Journalists in the past two weeks have come down hard on BuzzFeed for, in their view, publishing too much information about President Trump and Russia. This week, the New York Times's public editor criticized the newspaper for, in her judgment, publishing too little.
Liz Spayd wrote on Friday that "a strong case can be made that the Times was too timid in its decisions not to publish the material it had" in the weeks before Election Day. She was referring to "several critical facts" the paper knew — that "the FBI had a significant and sophisticated investigation underway on Trump, possibly including FISA warrants" and that "investigators had identified a mysterious communication channel" between Trump and Russia.
For Hillary Clinton's aides and supporters, Spayd's critique adds fuel to their contention that the outcome of the election might have been different, had there been more coverage of Trump's alleged ties to the Kremlin.
The Times ultimately did publish some of what it knew about the FBI's investigation, one week before the election — but only after Slate and Mother Jones ran their own stories. According to Spayd, the Times "had the goods" weeks earlier.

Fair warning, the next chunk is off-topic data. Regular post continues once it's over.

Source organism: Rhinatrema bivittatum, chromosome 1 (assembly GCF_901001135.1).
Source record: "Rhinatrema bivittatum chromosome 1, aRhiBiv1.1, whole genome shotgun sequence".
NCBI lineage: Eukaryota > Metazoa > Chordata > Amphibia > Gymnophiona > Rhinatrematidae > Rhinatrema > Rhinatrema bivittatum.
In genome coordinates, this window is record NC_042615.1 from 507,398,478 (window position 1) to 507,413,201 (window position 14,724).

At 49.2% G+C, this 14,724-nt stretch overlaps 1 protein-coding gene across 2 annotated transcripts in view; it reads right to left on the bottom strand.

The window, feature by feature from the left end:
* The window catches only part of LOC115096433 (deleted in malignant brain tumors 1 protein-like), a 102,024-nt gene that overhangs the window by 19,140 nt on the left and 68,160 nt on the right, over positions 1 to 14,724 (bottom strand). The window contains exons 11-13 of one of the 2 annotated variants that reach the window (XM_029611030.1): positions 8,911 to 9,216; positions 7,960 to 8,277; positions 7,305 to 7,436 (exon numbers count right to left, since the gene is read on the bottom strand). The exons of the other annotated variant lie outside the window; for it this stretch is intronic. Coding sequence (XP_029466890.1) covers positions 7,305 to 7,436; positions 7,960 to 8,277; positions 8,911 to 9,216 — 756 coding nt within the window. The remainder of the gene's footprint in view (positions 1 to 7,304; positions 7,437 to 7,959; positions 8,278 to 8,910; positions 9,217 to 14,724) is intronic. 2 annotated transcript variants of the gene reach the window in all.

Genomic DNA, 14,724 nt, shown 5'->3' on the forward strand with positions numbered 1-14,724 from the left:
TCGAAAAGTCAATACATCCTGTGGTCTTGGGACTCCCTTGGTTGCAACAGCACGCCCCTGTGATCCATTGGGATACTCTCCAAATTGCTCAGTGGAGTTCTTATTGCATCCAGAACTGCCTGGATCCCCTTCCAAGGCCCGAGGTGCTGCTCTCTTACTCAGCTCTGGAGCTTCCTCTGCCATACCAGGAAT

"It's hard not to wonder what impact such information might have had on voters still evaluating the candidates," Spayd wrote, considering what could have happened if the Times had published sooner. "Would more sources have come forward?"
She added this:
If you know the FBI is investigating, say, a presidential candidate, using significant resources and with explosive consequences, that should be enough to write. Not a "gotcha" story that asserts unsubstantiated facts. But a piece that describes the nature of the investigations, the unexplained but damning leads, with emphasis on what is known and what isn't.
Running every detail of the dossier, as BuzzFeed did, would have been irresponsible. Writing about a significant investigation would not.
Times Executive Editor Dean Baquet told Spayd that he believes the paper published as much as it could, as soon as it could, while being journalistically responsible. Spayd also reported that "conversations over what to publish were prolonged and lively."
Clearly, this is a matter on which good journalists can — and did — disagree. And there is no way to truly measure the effect on the election.
But anyone who watched Trump's inauguration while thinking Clinton should be in his place now has another reason to ponder what might have been.